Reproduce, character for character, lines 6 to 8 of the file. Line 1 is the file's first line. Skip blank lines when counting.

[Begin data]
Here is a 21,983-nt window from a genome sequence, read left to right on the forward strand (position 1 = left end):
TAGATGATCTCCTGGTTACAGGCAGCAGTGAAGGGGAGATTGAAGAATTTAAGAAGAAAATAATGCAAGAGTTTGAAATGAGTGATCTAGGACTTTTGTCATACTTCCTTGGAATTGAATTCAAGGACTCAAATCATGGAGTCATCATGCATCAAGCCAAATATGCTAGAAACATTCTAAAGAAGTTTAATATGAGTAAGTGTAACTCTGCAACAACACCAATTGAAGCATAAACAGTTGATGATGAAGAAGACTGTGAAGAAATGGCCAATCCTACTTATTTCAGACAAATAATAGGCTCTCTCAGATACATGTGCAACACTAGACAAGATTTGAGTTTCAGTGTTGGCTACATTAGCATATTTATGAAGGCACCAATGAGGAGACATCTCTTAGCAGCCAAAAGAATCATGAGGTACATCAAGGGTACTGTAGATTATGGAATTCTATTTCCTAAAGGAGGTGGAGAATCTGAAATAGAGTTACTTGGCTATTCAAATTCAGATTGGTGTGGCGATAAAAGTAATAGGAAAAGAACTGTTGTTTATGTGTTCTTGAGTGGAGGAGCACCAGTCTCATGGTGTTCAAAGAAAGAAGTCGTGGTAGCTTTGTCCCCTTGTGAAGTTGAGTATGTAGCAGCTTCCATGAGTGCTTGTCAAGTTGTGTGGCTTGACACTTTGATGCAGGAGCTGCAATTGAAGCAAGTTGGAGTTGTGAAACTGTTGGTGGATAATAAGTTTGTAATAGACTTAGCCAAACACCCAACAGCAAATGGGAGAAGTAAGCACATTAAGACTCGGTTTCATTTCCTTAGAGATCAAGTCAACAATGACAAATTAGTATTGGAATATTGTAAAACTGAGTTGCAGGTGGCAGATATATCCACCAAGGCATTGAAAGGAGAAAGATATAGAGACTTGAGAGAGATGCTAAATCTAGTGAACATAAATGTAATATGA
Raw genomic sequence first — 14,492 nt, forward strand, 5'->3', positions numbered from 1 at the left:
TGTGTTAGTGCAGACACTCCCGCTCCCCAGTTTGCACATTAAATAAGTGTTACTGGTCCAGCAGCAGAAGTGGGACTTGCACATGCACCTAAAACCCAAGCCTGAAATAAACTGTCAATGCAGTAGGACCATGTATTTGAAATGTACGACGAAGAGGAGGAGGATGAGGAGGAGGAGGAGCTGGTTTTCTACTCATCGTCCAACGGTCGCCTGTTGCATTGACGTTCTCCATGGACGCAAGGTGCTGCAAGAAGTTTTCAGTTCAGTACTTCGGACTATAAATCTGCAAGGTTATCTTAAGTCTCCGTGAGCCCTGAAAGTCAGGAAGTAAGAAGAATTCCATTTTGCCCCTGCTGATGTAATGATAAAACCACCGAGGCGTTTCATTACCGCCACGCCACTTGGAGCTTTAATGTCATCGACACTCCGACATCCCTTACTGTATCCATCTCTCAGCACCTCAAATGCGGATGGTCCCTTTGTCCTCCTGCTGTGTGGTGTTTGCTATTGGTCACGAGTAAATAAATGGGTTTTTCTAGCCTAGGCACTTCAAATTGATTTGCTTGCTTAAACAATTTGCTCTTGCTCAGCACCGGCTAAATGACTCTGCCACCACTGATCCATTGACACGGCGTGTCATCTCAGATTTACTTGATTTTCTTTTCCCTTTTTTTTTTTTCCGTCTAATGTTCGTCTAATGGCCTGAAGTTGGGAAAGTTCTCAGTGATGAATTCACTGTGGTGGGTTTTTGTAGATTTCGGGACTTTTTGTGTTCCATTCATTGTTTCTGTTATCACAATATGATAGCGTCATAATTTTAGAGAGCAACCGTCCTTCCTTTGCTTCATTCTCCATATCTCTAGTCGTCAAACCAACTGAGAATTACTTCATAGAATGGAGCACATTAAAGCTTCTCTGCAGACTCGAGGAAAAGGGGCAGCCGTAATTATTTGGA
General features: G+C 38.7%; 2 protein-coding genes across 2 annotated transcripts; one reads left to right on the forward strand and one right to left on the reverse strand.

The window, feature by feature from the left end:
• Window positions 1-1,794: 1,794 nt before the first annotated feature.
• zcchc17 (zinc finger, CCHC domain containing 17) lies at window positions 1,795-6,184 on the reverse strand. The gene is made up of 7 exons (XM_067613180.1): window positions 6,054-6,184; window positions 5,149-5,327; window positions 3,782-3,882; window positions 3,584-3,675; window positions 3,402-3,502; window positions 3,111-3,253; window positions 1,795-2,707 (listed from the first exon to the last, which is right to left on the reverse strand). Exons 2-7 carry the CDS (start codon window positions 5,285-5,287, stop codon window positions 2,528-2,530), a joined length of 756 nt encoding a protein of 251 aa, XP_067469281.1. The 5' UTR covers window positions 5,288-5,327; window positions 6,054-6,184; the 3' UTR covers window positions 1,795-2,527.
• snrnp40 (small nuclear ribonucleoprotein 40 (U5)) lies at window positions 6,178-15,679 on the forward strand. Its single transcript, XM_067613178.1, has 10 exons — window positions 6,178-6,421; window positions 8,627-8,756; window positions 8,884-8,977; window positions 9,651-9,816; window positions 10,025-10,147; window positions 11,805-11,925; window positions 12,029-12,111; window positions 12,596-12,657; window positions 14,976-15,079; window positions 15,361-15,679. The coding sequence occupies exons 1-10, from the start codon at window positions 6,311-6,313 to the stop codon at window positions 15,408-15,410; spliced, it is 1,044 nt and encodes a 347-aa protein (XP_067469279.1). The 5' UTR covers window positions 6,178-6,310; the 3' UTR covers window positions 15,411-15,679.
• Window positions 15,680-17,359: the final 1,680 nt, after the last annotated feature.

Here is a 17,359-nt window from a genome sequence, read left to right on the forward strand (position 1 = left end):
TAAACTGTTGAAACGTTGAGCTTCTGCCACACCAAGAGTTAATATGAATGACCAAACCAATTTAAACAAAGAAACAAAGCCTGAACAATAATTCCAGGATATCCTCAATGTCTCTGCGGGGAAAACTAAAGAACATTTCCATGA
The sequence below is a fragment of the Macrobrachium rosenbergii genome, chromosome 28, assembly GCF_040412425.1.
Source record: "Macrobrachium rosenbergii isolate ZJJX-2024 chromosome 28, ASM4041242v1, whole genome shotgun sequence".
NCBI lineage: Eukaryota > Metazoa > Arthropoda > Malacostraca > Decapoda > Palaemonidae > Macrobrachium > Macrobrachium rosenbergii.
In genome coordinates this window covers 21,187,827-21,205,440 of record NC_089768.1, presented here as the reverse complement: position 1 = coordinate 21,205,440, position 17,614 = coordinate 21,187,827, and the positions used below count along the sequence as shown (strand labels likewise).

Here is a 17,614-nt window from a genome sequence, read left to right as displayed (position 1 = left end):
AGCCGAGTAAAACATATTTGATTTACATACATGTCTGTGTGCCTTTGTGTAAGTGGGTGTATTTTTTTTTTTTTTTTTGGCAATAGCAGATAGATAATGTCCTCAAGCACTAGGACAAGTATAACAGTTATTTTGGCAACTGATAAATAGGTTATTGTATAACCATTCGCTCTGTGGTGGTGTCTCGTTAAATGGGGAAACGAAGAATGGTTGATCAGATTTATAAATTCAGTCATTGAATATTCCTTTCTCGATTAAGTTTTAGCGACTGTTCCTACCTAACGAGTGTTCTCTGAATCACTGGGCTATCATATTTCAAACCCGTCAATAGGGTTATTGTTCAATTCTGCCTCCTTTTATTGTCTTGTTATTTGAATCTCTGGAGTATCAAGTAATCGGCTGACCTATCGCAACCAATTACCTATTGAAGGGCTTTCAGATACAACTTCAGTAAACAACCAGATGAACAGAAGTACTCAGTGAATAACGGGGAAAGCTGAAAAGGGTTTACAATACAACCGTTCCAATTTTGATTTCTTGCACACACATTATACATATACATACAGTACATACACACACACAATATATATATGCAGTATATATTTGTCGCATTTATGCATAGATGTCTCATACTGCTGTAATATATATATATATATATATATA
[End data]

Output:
The window, feature by feature from the left end:
• Window positions 1-1,794: 1,794 nt before the first annotated feature.
• zcchc17 (zinc finger, CCHC domain containing 17) lies at window positions 1,795-6,184 on the reverse strand. The gene is made up of 7 exons (XM_067613180.1): window positions 6,054-6,184; window positions 5,149-5,327; window positions 3,782-3,882; window positions 3,584-3,675; window positions 3,402-3,502; window positions 3,111-3,253; window positions 1,795-2,707 (listed from the first exon to the last, which is right to left on the reverse strand). Exons 2-7 carry the CDS (start codon window positions 5,285-5,287, stop codon window positions 2,528-2,530), a joined length of 756 nt encoding a protein of 251 aa, XP_067469281.1. The 5' UTR covers window positions 5,288-5,327; window positions 6,054-6,184; the 3' UTR covers window positions 1,795-2,527.